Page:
The Importance Of Ethics In Criminal Justice

792 Words 4 Pages
Decision making in the criminal justice system are met with competing values and interests. These conflicts relate to the determination of what is right or wrong and can be interrupted differently in some situations based upon the culture, changes over time, and on an individual’s upbringing. With this in mind, some decision such as those found in police discretion can be guided by social norms, justice, and personal values, but the police often encounter situations resulting in gray areas. Therefore, laws, training, and agency guidelines and code of conduct are put in place to assist officers in the decisions making process to set specific standards and processes (Gaines & Kappeler, 2011). With this in mind, the ethical and moral principles …show more content…
In other words, there is no right or wrong, so under the utilitarian philosophy if the outcome of the action is good is it moral, but if the outcome is bad, it is immoral (Gaines & Keppeler, 2011). For instance, ethical problems arise when actions can be justified for the greater good, but are morally and ethically wrong when it comes to the legal factor. Under this conflicting view, police behaviors can be considered ethical if they achieve the desired outcome even it if means compromising civil liberties in the process. Take for example; if a police officer goes out of his or her way to obtain evidence without a warrant on a known drug dealer to get a conviction, the result implies the action to be for the greater good. However, it is ethically wrong because the evidence was obtained illegally. The officer and some within society may feel inclined to believe the end result justified the means, but obtaining illegal evidence is an inappropriate action under the law. Therefore, the utilitarianism ideology has weakness when dealing with injustice and implies that it is okay to mistreat one to benefit others (Braswell, McCarthy and McCarthy, 2014). As a result, the officer’s actions are dependent on the choice that was made coupled by the situation in which the decision was made (Gaines & Kappeler, …show more content…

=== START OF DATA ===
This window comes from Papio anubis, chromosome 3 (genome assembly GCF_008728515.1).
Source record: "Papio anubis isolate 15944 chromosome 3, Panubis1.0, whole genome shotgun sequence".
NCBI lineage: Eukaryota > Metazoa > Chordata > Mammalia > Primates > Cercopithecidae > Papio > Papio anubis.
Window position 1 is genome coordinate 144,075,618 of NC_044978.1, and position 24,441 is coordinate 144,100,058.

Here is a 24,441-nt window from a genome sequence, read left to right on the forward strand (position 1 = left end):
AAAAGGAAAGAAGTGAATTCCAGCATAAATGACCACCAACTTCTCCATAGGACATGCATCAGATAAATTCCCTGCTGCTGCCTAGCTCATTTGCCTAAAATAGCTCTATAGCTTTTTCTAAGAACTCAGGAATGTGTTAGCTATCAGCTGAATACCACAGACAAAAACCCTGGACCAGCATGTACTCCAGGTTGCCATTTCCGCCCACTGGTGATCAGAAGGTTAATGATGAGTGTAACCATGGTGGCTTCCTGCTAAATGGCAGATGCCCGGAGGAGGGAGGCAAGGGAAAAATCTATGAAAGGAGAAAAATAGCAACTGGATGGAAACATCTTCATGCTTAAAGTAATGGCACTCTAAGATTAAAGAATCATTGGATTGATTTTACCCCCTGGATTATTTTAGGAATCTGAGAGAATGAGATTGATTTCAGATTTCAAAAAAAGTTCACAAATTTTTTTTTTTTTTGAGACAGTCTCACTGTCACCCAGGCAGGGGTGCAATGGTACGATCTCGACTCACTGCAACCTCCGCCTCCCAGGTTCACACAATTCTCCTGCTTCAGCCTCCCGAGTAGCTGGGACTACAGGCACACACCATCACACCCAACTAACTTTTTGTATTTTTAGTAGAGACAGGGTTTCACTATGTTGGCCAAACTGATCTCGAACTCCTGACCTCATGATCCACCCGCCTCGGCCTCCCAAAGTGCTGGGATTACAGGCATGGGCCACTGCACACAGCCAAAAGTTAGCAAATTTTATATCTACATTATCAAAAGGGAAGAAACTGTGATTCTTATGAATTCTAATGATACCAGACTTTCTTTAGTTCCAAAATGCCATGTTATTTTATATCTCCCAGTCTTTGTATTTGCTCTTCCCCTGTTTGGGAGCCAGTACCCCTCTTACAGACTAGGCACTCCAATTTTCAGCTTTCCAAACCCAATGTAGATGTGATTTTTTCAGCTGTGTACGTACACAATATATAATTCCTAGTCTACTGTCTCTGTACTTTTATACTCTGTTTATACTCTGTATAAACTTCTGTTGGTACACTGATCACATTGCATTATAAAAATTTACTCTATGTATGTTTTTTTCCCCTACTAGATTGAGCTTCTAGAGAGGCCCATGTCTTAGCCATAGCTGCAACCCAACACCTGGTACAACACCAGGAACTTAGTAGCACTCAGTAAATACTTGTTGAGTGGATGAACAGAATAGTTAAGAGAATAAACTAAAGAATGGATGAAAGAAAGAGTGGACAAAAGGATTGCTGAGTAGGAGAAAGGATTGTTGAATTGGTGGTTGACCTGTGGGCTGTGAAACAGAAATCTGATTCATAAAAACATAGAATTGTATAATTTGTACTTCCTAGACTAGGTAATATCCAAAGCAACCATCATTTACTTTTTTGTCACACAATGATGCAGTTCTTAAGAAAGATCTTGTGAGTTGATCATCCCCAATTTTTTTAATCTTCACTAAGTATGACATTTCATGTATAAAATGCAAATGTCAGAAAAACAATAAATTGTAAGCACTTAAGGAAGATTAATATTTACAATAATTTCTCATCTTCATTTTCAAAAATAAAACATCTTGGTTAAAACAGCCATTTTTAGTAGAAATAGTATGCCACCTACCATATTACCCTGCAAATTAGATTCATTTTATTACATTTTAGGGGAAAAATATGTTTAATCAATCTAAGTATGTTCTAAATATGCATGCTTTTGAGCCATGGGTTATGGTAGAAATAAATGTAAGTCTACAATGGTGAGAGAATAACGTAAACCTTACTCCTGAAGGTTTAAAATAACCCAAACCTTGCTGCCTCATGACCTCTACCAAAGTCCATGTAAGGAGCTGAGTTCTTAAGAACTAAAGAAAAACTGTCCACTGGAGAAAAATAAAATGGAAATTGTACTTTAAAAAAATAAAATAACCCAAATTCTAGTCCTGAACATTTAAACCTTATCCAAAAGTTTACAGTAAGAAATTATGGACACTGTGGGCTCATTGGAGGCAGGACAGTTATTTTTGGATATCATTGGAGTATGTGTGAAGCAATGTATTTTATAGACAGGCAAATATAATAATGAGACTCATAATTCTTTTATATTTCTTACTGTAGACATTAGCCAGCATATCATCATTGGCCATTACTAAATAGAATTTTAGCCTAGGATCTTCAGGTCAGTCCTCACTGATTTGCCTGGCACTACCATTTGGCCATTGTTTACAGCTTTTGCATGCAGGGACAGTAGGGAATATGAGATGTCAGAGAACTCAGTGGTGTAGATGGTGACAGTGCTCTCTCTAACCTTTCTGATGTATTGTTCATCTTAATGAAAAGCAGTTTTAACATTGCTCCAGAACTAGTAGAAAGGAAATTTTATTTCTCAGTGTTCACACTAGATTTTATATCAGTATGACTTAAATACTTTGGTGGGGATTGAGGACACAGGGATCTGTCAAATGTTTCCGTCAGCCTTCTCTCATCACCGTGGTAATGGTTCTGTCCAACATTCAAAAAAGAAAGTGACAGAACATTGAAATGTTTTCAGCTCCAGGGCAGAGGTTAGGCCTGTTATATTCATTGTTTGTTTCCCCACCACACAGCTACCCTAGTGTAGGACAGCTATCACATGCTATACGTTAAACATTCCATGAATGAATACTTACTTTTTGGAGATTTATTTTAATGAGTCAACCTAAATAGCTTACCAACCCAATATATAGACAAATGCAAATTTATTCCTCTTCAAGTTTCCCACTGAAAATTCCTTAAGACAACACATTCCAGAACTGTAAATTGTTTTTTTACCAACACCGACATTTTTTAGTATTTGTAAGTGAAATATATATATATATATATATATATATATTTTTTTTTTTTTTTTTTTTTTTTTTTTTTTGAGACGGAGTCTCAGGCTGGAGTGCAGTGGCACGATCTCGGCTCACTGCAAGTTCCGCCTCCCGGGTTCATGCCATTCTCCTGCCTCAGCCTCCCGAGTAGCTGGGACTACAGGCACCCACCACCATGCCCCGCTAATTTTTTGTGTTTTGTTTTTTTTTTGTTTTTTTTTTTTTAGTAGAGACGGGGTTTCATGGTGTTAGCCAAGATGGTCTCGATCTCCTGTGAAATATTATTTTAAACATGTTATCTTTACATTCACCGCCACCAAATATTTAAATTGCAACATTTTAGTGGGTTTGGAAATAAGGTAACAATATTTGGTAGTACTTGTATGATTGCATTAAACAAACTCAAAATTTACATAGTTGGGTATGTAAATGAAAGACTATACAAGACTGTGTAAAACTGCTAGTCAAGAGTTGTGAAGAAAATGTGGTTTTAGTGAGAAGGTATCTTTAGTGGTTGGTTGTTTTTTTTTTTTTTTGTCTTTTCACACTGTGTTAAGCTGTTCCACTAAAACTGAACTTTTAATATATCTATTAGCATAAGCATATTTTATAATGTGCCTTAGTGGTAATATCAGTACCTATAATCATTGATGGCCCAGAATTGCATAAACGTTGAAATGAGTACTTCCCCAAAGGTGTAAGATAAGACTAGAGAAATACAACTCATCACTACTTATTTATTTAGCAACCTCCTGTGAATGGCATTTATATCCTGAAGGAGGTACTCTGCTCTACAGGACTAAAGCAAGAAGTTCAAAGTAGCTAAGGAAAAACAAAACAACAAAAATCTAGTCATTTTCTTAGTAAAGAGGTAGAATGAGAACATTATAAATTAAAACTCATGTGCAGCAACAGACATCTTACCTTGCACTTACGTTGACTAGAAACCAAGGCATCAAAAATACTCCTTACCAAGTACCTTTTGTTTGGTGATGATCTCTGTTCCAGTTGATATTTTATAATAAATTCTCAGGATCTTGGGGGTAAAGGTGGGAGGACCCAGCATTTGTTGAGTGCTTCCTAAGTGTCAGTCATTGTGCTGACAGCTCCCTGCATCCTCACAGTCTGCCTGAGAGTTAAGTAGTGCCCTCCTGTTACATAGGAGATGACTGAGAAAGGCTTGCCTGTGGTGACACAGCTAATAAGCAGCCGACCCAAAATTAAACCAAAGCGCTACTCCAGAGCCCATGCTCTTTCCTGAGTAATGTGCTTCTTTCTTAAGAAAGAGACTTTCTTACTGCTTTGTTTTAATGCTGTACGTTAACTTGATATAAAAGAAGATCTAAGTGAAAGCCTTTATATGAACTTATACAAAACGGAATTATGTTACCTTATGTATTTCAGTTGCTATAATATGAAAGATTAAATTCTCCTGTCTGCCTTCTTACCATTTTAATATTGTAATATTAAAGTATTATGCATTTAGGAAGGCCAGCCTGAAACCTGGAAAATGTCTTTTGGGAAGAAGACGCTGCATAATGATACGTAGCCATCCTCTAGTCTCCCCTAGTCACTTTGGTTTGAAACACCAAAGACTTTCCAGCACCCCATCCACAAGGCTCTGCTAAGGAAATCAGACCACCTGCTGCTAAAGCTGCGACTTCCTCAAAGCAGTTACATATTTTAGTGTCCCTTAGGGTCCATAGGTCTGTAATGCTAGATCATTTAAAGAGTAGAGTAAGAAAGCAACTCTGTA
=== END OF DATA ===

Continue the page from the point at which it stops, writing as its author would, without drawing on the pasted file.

Such theology refers to one’s duty to act in reference to rules set in place that are not up for negotiation regardless of the individual circumstances. An ethical view such as this is conflicting with the use of police discretion with respect to issuing traffic tickets and arrests made in vice crimes. For instance, if a small group gets together at the local pub to play a friendly game of cards in a state where gambling is illegal, and the officer arrests each subject, the deontological theory would remove the officer’s discretionary decision to enforce the law in victimless crimes. Such arrests can be viewed as harassment according to social norms. While this scenario can certainly be viewed as ethical under the law, Immanuel Kant included the idea that the action must be guided by good intentions to be ethical (Gaines & Kappeler, 2011). Under the added ideal, it would be unethical to arrest if the intentions and motives behind the arrests where that of a prejudice

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